Metamemory That Matters: Judgments of Importance Can Engage Responsible Remembering
Updated: Apr 7
Metamemory that matters: judgments of importance can engage responsible remembering
Dillon H. Murphy & Alan D. Castel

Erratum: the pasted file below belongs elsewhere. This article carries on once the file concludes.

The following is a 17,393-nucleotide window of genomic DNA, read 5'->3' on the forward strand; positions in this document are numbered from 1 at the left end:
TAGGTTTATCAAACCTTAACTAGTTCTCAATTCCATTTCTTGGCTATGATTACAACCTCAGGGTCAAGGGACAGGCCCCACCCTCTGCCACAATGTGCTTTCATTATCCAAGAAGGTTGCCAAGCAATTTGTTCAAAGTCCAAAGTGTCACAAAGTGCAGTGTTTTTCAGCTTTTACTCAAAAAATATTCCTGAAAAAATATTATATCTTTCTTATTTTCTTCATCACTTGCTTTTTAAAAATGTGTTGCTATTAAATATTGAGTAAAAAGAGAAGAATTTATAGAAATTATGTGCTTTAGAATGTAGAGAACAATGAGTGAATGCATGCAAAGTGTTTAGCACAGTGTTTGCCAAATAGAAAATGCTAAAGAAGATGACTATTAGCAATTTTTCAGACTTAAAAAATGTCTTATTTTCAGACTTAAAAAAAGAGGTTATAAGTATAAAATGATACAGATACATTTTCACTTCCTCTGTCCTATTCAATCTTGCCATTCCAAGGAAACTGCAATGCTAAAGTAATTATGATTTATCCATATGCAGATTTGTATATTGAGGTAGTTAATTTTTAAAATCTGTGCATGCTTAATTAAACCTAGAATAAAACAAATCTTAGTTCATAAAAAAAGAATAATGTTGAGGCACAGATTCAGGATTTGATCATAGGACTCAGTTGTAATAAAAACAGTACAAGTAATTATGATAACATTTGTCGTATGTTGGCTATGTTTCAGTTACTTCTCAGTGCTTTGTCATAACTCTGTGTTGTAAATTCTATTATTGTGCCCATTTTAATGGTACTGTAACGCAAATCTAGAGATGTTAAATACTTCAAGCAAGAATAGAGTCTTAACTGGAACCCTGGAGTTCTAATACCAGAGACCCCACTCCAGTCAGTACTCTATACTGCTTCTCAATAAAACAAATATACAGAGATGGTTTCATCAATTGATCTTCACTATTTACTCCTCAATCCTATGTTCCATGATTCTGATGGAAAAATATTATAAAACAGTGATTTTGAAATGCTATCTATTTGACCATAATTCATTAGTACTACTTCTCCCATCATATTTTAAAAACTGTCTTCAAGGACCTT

Adaptive memory refers to the memory advantage for information processed in a survival and/or reproduction context while metacognition involves the awareness of what we can later remember. The notion of “responsible remembering” captures how memory functions to prioritise important information that will need to be remembered and how metacognitive processes may be more precise in situations involving consequences for forgetting. In 5 experiments, we examined whether judgments of learning and judgments of importance affect recall selectivity for information with negative consequences if forgotten. We presented participants with lists of children, each with 2 foods they like, 2 foods they dislike, and 2 foods they are allergic to. When making no metacognitive judgments or making JOLs for each food preference, participants best recalled foods the children liked, likely resulting from serial remembering (recalling information according to where it was presented). However, when judging the importance of remembering items, participants were strategic in their memory for the food preferences such that they best recalled information they rated as important to remember (allergies). These results suggest that when forced to consider the importance of remembering, participants engage in responsible remembering by deeming information with consequences for forgetting as most important and subsequently best remembering this information.